Is that so? I was going to link a news article or two, but filtering out all articles claiming that Google are more popular at the moment because the others don't have good enough search algorithms, I arrived at the conclusion that there are no good articles!
Sure, for users, the switch from Altavista to Google went from 5 searches per single relevant hit to almost always producing several relevant hits on first search. But the switch from Google to MSNYahooLive! wouldn't markedly improve the search results for users, no matter how relevant results the new algorithms produced. Peripheral services on the other hand, if MSNYahooLive! were to outcompete Google on one of those, then maybe that would get the users to also use the MSNYahooLive! Search at the same time. Not that I think that likely, with the way Google have integrated Google accounts from GMail to include every possible service they could include without breaking the service for other users.
MSN/Live and Yahoo! both give me hits that are just as relevant as those Google give me. In fact, the few times I've tried the new Live search engine, it's had slightly better result listings my searches. But my point is, it doesn't matter much to the users if they get 10 out of 10 relevant hits or just 8 out of 10. They still get enough to not be driven away by the low quality of search results. Which means all three of them have about as as little chance of outcompeting the others on purely search hit relevancy. The search may be a huge source of user throughput, but any search quality differences give users very little additional value at this point.
It's the peripheral services that matter. And Google is better at building one shared Google account system for peripheral services than Microsoft or Yahoo! at the moment, and also have better services in themselves for many purposes.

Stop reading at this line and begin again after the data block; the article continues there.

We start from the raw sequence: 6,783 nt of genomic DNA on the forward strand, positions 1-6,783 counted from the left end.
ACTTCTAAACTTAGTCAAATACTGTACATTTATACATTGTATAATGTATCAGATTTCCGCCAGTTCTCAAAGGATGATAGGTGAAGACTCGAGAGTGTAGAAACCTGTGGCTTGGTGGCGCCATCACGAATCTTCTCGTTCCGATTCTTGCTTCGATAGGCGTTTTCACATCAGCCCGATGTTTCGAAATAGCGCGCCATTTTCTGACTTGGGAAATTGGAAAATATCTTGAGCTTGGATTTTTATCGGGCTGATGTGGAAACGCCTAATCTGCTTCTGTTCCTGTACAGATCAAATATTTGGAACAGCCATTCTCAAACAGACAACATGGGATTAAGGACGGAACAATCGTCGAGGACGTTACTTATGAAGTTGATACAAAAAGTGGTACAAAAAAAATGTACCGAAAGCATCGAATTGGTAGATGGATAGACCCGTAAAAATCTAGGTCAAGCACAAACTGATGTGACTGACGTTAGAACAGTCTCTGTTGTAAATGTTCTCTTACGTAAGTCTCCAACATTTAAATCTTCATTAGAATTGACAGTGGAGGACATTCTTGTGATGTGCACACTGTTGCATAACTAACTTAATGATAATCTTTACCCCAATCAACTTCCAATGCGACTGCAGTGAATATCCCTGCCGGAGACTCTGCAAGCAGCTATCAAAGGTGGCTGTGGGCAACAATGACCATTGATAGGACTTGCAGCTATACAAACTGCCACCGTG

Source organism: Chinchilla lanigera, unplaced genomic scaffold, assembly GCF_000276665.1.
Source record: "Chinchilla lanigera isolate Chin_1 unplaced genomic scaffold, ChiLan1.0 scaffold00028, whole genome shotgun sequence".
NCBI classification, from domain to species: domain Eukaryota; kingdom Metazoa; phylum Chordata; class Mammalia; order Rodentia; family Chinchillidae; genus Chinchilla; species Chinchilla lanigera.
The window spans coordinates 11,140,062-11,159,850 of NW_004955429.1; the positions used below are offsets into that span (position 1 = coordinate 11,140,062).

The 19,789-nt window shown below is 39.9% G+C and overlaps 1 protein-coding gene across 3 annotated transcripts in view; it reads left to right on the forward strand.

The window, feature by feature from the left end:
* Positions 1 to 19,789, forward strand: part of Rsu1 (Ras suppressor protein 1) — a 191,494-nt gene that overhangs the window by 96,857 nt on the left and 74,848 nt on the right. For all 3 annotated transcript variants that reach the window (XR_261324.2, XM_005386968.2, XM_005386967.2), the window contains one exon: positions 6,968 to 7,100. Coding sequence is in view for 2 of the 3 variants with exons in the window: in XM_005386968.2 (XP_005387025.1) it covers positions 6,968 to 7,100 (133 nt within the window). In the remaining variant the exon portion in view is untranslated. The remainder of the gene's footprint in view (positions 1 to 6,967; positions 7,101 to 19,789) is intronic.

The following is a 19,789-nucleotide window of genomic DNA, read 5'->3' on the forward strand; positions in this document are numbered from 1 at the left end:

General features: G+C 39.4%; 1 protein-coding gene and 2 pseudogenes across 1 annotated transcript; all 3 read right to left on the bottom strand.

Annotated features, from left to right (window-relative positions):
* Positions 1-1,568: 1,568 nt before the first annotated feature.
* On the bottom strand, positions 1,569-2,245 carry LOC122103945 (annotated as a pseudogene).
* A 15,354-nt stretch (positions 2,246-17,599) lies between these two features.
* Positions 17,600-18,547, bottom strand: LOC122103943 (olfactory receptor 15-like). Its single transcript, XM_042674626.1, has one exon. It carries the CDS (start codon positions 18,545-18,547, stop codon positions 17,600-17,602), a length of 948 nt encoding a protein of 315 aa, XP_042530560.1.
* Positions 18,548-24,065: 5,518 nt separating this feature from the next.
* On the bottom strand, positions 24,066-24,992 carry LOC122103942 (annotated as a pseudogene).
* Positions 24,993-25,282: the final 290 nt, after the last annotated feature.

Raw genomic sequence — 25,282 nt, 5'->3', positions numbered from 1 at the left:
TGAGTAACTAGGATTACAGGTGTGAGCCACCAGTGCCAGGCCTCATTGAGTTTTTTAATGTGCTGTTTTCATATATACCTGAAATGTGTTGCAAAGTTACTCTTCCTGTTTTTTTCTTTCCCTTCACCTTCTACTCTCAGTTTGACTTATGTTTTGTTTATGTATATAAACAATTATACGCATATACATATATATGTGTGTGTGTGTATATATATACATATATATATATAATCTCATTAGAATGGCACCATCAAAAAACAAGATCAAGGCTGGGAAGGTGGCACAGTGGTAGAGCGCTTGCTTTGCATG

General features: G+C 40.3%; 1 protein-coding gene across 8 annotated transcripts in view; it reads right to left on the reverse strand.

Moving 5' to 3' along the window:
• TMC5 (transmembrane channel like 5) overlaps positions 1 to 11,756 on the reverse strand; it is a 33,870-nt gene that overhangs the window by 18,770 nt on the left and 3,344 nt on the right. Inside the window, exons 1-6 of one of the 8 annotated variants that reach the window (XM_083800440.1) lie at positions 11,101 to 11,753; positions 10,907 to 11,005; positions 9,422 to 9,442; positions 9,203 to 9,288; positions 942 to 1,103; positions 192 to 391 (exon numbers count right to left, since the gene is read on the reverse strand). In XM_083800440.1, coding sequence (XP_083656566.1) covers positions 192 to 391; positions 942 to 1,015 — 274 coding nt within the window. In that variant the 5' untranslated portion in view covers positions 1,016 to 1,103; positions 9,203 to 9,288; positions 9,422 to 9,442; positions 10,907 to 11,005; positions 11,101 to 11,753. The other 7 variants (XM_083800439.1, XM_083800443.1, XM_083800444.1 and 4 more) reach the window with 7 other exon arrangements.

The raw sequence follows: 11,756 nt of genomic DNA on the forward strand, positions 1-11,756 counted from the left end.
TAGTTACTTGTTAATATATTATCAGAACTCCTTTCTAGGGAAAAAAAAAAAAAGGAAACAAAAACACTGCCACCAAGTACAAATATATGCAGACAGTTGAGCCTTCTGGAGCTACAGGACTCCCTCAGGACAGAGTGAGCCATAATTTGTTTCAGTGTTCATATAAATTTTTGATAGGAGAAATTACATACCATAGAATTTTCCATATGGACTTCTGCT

Well, I've always found my Windows Live ID quite trusty: I use it for Live Hotmail, desktop email client, instant messenger, some random webmaster tools, SkyDrive...the array of tools are quite impressive, and I've never considered moving to another set. Hmm.
Well, maybe you're right about Live ID. I could use Live ID for claiming my student rebates (even those on Dell, Sony or the Apple Store!), for instance, instead of having to enter my name and a 16 characters student card number and a password of random alphanum characters that I cannot personally choose or change. And It's used for my MSN accounts. And for doing IE bug reports (at least before they closed the bug database when ie7 final was released...). So I give you that, Microsoft really have something useful in that.
Well MS refused the offer but I believe Mr. Murdoch is looking to invest in Yahoo! now MS have been rejected. As a search engine I don't really rely on Yahoo! but it does have a good reputation on the web along with some of the various other services it does.
Well MS refused the offer but I believe Mr. Murdoch is looking to invest in Yahoo! now MS have been rejected.
Of course. It was the first offer, Yahoo! expects to cram more money out of Microsoft They're making overtures with others, as they have been doing since last time Microsoft put a bid on them and got turned down. I expect Microsoft to raise their bid...
Going back to the topic of search relevancy, there was a search engine that came out in 2003 that was very interesting in its approach - www.mooter.com. It used search clusters and attempted to base it's search algorithm on the human psyche.
They've given up on the search engine now, but it was still an interesting concept, albeit one that failed.